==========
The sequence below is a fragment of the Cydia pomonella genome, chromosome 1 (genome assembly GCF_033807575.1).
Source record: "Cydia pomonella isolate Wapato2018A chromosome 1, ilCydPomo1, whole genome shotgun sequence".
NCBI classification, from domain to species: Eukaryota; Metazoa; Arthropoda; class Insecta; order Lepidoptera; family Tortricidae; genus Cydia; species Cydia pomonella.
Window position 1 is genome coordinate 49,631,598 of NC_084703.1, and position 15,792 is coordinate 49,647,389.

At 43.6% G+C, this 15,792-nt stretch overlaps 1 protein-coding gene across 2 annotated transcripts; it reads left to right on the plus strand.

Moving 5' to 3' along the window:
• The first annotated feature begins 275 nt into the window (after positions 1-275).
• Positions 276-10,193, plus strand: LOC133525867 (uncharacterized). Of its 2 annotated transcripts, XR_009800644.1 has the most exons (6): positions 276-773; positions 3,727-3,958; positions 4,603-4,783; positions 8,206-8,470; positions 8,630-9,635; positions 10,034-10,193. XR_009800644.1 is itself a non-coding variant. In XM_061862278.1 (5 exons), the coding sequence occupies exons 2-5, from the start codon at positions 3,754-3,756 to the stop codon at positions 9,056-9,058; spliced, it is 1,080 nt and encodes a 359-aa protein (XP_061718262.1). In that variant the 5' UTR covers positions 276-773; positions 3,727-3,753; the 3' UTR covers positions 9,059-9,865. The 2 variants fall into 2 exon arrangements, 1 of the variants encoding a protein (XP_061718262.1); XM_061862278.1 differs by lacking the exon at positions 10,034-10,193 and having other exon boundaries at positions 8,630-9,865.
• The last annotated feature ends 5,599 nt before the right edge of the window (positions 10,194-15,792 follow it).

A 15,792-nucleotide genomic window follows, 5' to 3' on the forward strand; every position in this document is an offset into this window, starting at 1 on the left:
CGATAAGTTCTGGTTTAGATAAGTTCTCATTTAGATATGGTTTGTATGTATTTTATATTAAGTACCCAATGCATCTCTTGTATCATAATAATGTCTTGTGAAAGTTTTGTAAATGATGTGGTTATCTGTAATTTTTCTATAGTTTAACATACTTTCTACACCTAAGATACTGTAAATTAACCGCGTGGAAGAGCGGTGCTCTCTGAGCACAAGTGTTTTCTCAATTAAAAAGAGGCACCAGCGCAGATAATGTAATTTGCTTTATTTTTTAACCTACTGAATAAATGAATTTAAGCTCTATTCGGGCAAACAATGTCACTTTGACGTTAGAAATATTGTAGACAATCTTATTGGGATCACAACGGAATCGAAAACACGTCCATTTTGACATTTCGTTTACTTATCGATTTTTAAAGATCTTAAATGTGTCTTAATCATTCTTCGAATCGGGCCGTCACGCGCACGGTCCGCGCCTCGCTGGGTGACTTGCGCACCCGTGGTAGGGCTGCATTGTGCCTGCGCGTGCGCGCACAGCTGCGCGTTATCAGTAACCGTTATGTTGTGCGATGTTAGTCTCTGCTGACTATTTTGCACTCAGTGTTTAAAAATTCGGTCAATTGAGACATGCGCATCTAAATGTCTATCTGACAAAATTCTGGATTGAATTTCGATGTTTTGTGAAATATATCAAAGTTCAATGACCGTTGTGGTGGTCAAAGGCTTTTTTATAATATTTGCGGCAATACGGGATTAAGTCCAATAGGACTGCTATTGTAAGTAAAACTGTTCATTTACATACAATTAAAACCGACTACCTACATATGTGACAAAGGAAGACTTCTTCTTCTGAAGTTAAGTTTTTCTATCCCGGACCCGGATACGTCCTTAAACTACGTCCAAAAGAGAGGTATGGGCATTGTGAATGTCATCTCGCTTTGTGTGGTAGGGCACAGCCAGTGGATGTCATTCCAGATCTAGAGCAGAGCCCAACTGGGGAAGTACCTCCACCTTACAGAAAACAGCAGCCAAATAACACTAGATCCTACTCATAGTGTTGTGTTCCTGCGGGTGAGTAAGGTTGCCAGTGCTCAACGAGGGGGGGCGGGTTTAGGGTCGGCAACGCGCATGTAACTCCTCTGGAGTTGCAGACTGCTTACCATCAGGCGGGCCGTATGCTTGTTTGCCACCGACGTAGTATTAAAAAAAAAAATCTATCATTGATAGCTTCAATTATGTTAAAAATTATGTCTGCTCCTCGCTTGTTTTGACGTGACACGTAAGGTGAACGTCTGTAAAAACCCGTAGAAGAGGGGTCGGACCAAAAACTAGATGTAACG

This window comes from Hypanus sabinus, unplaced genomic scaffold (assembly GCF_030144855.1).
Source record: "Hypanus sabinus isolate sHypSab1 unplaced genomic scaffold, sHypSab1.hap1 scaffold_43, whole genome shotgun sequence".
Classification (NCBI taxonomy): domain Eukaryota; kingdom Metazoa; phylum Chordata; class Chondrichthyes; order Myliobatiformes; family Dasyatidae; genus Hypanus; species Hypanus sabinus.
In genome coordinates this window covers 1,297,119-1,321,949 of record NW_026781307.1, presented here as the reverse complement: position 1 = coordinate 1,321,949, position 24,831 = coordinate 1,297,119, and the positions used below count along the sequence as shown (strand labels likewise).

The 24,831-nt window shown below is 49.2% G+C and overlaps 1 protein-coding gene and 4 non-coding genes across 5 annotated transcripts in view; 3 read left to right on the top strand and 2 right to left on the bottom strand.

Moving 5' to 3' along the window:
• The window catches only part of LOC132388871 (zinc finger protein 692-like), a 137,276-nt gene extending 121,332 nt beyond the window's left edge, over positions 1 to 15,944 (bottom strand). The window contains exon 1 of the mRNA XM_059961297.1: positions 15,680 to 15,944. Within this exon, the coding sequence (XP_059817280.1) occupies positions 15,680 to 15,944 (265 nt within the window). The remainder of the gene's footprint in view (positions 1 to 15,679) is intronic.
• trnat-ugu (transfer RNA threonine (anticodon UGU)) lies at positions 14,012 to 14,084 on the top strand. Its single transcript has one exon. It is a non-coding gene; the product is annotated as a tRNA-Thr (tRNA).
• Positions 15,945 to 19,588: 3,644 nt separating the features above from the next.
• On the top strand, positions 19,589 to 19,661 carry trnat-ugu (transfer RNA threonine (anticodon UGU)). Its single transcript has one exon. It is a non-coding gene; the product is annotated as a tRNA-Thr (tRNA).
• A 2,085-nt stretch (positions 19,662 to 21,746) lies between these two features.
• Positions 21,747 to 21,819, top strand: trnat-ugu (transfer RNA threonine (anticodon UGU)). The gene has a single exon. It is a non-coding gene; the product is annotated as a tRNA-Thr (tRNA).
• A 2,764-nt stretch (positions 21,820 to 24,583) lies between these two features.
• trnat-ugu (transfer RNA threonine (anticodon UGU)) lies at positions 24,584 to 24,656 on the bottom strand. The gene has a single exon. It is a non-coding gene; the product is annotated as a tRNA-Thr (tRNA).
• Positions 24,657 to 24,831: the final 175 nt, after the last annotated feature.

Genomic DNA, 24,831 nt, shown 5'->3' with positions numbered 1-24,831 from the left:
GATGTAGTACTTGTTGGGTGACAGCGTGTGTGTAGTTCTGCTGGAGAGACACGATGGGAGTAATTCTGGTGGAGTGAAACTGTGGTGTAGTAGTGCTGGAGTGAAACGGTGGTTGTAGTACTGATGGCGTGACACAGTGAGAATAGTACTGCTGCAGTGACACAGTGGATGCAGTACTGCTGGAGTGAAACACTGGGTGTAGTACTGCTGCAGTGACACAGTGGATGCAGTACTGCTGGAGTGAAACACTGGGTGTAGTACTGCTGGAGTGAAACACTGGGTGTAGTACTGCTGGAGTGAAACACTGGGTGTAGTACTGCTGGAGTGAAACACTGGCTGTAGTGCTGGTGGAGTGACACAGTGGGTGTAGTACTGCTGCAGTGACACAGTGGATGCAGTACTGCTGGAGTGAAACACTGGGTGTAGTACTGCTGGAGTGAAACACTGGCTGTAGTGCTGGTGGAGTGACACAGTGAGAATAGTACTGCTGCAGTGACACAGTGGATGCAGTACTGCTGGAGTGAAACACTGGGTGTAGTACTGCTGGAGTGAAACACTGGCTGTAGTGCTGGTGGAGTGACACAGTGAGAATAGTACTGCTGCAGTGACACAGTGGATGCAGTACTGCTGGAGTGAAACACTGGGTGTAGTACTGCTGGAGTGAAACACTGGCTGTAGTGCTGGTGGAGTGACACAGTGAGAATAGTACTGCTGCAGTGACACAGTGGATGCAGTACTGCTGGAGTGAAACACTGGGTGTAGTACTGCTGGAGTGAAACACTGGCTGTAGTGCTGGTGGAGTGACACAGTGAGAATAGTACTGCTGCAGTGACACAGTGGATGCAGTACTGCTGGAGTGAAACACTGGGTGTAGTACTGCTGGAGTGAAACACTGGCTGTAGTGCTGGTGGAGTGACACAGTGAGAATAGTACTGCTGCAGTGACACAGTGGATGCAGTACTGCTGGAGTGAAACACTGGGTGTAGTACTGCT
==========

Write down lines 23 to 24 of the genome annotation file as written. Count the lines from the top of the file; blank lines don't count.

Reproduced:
• Positions 21,747 to 21,819, top strand: trnat-ugu (transfer RNA threonine (anticodon UGU)). The gene has a single exon. It is a non-coding gene; the product is annotated as a tRNA-Thr (tRNA).
• A 2,764-nt stretch (positions 21,820 to 24,583) lies between these two features.